Last edit by Ultraposh on Jan 23
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    I work 55-60 hours a week and I am taking 1 class at a time with OU to get my BSN. It is discouraging because it is taking forever but I figure slow and steady beats not at all.
    Ultraposh likes this.
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    WGU's program is designed for full-time RN's. In fact, I've read stories of people being denied entry because they only had a PRN or part-time job, but I'm not sure how often this happens. Like others, I worked 40+ hours a week throughout the program. It took me 14 months, only because I was lazy about it. Looking back, I could have easily knocked it out in 6 months or less if I had applied myself.
  9. 0
    Quote from Murse901
    WGU's program is designed for full-time RN's. In fact, I've read stories of people being denied entry because they only had a PRN or part-time job, but I'm not sure how often this happens. Like others, I worked 40+ hours a week throughout the program. It took me 14 months, only because I was lazy about it. Looking back, I could have easily knocked it out in 6 months or less if I had applied myself.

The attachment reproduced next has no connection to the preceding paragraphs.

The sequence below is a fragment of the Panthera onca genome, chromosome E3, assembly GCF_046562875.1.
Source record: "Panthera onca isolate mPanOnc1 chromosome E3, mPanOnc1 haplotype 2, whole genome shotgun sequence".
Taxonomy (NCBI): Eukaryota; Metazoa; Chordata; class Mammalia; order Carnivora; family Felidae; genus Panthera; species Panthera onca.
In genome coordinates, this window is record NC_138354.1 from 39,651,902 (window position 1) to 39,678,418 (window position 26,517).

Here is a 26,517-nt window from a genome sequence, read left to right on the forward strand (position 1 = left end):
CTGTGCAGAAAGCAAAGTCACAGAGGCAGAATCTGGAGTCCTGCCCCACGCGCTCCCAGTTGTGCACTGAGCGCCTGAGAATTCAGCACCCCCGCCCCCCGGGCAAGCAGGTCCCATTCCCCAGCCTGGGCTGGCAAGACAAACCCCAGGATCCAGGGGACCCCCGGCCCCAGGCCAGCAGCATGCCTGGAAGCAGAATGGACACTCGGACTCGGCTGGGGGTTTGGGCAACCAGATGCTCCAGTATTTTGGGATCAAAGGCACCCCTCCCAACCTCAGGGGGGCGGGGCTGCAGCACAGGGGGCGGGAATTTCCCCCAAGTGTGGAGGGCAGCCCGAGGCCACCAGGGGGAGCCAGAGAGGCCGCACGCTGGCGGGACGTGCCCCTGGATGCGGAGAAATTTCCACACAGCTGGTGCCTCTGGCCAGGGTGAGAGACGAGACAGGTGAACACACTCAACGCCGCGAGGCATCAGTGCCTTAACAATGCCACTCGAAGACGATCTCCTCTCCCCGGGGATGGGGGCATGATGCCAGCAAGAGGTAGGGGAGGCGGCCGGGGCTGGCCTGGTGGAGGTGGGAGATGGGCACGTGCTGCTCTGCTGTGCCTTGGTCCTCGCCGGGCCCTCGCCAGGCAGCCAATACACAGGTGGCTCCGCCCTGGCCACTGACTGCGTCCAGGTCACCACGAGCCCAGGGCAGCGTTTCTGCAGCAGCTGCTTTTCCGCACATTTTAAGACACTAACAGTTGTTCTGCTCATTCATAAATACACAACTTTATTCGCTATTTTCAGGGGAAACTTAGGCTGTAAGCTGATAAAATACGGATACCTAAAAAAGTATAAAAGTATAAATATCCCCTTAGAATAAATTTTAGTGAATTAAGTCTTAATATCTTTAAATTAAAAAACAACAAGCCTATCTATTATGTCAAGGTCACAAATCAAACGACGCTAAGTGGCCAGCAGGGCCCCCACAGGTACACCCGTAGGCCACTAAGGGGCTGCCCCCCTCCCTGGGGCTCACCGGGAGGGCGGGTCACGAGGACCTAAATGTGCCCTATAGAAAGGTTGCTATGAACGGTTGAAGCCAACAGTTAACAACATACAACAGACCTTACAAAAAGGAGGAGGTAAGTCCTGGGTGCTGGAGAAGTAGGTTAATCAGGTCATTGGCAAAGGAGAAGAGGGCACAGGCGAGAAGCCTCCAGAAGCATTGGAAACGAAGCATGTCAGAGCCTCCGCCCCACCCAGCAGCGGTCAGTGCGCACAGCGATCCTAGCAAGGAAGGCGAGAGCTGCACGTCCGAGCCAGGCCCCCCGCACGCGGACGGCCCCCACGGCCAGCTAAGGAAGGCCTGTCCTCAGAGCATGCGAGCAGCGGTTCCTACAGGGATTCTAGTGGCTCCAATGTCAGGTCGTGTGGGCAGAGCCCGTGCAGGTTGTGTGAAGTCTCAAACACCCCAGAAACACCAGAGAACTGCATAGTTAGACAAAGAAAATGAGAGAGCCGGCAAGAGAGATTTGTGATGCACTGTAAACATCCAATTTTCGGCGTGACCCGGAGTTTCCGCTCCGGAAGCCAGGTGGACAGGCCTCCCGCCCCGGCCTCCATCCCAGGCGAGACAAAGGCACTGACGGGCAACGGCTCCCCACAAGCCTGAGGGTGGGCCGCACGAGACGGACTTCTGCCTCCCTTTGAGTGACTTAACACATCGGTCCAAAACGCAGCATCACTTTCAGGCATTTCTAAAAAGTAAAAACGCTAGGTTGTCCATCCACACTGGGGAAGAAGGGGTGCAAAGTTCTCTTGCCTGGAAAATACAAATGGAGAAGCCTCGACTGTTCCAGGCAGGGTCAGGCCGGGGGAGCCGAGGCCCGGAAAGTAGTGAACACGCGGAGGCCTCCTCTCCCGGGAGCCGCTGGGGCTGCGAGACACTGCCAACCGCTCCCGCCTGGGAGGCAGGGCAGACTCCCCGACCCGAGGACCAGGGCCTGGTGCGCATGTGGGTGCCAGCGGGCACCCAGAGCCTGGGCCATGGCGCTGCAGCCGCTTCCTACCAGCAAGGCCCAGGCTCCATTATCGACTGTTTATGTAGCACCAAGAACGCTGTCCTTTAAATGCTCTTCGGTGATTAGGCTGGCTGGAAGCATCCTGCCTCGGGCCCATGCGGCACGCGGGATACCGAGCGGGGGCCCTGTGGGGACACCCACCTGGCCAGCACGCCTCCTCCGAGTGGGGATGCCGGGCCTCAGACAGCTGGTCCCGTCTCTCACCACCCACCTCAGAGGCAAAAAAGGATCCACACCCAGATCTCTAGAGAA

6 months really? Is that with or without prereqs? How did you feel about the gpa scoring? I find that a bit strange anyone got denied because of that. I wonder if there was anything else contributing to that. What if they are caring for an elder parent or grandparent full time you know?
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    Quote from Ultraposh
    6 months really? Is that with or without prereqs? How did you feel about the gpa scoring? I find that a bit strange anyone got denied because of that. I wonder if there was anything else contributing to that. What if they are caring for an elder parent or grandparent full time you know?
    That was with transferring in my ASN. I don't know if WGU has changed their policies on transfer credit, but when I came into the program, the ASN waived the vast majority of GenEd classes. The AASN, on the other hand, required a credit-by-credit evaluation. I also had a few CLEP/DSST exams and other undergrad courses from my local college transferred in, but I don't know that they made any difference due to the ASN wiping out so many credits.

    The GPA didn't bother me, but I can see how it could be a concern for a CRNA program. I was accepted into my local university's MSN/FNP program (now in my 2nd semester) and was also accepted to Maryville's FNP program. Neither program had any questions about my degree or GPA.

    CRNA is a different animal, and is quite a bit more competitive to get into than FNP, on average.
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    If you are motivated you can complete your degree quickly. I have worked full time, sometimes two jobs, had two children and still managed to get my BSN through WGU. I'm currently in my last semester and my only enemy for finishing in time is me and my procrastination. If you are single you should have no problem! Good luck to you!